Anyone who has read my blog knows I deeply respect two disability rights groups--ADAPT and Not Dead Yet. There are other disability rights groups I like, Disability Rights and Education Defense Fund for instance but I reserve my greatest admiration for ADAPT and Not Dead Yet. I am by no means in favor of all that these two groups do but my differences are minor, a matter of style if you will. What draws me to ADAPT and Not Dead Yet is exactly what I do not have--a direct confrontational in your face approach. I am just too damn polite. Sure I am polemical when writing but in real life do my best to avoid confrontation. Yes, I have had confrontations but I do y best to avoid them.
Not Dead Yet is a national organization that is operating on a shoe string budget. Not Dead Yet is strongly opposed to any and all efforts that would lead to assisted suicide becoming legal. The proponents of assisted suicide in contrast have no financial constraints. They have much money at their disposal and are accustom to using its power to push assisted suicide legislation. Frankly the disparity between those for and opposed to assisted suicide is puzzling to me. Sadly I think part of the reason why assisted suicide groups are so well financed may have to do with the fact many people do not have a good death. This can be a traumatic experienced for loved ones who vow to change how we Americans die. Part of that process may include suicide. On the surface this seems like a reasonable belief. However, it ignores a significant social problem--namely not all people are valued in life nor as it is ending. I am among one population that is at great risk--people with a disability. Other populations include the elderly and terminally ill. All these lives have value. And it is these lives that Not Dead Yet seeks to protect. This is where I am in total agreement with Not Dead Yet.
I was shocked to learn just how little money Not Dead Yet has at their disposal. I am as a result amazed at what they can and have accomplished. They do much with very little. They deserve your support and mine. To this end, in a rare appeal for donations, Not Dead Yet is asking for help. I am sending a check today. Yes, me, a man so cheap my brother says my wheelchair squeaks everywhere I go, is sending a check to Not Dead Yet. It is the very least I can do. I urge everyone that comes to my blog to send a check too and if you cannot at least read the blog and book mark Not Dead Yet site on your computer. I suspect this is the only time I will ever make such a suggestion. We need Not Dead Yet. It is as simple as that.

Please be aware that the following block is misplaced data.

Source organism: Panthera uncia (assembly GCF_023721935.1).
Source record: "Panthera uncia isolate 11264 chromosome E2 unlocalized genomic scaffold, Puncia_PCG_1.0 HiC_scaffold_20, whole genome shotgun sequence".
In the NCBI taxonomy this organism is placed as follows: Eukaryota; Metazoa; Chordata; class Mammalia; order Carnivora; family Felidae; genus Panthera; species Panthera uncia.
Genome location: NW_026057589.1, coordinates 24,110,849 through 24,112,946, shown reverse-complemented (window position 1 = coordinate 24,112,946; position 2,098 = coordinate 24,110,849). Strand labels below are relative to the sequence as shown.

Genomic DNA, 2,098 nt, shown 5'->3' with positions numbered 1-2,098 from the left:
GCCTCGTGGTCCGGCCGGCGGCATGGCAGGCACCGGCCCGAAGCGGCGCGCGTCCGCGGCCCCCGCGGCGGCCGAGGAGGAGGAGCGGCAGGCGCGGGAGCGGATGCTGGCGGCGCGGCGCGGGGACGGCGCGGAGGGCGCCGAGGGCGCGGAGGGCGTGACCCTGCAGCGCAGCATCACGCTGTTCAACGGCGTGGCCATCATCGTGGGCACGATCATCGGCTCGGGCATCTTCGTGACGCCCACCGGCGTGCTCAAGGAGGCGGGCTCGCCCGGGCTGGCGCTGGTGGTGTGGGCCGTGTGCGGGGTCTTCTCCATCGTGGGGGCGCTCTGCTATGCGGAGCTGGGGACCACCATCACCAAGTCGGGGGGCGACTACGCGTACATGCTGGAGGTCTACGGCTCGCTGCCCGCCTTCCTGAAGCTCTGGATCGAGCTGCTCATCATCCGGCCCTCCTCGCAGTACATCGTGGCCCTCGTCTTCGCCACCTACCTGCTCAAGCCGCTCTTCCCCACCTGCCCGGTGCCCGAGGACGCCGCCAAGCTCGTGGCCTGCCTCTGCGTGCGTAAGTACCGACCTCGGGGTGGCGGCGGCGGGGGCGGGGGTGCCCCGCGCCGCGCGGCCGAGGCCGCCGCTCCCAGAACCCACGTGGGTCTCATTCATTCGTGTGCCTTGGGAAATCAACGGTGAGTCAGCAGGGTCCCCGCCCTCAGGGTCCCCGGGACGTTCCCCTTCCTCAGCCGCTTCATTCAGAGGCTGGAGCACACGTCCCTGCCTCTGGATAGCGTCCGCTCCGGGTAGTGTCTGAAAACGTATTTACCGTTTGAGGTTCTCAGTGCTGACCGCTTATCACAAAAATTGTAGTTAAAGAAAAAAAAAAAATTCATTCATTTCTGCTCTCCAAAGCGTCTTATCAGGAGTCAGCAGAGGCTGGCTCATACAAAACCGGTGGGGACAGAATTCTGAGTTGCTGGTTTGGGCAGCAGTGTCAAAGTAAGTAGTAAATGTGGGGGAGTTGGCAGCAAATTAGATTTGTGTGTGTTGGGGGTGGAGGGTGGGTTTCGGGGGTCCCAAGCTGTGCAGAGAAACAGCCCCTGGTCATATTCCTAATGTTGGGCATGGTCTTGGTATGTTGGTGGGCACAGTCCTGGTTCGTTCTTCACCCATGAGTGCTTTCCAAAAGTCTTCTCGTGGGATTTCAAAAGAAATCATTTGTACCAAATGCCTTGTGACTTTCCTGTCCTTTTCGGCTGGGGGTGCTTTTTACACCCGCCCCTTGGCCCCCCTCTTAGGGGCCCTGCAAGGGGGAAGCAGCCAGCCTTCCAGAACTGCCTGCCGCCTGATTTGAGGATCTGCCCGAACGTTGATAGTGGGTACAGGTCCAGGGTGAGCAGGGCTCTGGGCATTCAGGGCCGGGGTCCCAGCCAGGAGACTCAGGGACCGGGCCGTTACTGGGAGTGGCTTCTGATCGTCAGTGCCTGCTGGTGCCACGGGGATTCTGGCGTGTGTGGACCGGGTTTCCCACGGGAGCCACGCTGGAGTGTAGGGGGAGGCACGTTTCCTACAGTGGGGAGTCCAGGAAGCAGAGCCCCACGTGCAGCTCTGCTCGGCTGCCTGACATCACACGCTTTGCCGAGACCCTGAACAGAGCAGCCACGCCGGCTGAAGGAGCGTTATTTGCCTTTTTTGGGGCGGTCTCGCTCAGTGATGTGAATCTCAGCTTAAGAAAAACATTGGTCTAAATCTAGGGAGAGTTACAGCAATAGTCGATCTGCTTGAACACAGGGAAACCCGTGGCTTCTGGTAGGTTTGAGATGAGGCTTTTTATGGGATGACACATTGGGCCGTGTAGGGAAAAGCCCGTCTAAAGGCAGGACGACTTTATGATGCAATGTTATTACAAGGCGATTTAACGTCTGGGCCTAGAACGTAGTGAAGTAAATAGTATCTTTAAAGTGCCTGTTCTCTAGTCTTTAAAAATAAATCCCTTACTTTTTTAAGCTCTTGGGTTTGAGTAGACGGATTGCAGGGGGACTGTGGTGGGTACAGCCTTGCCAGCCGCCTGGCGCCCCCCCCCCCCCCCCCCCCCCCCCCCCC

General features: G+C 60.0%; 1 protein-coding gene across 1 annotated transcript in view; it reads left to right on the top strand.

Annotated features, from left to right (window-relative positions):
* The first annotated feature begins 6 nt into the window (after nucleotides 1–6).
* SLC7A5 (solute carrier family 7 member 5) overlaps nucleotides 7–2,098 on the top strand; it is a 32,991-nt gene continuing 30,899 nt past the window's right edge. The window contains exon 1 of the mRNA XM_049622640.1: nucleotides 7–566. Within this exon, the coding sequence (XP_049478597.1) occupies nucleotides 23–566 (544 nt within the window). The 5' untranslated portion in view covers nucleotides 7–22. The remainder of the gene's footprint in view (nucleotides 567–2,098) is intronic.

Here is the donation information:
Tax deductible contributions would need to be made payable to:
“Center for Disability Rights” (CDR), designated for “Not Dead Yet” in the memo section of your check and mailed to 497 State Street, Rochester, NY 14608. Donations can also be made online by going to the Network for Good donation page, and following the prompts to donate to the Center for Disability Rights through the Network for Good (which allows credit card donations, adding a five percent charge), and designating the Not Dead Yet program. The default setting is for a one-time donation, but if you have the money and believe our work is important, please consider giving on a monthly or quarterly basis.
Paralyzed since I was 18 years old, I have spent much of the last 30 years thinking about the reasons why the social life of crippled people is so different from those who ambulate on two feet. After reading about the so called Ashley Treatment I decided it was time to write a book about my life as a crippled man. My book, Bad Cripple: A Protest from an Invisible Man, will be published by Counter Punch. I hope my book will completed soon.
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Thursday, December 30, 2010
Not Dead Yet Asks For Donations
Posted by william Peace at 5:51 AM
PhD 1992 in anthropology Columbia University, I am interested in disability rights and bioethics.
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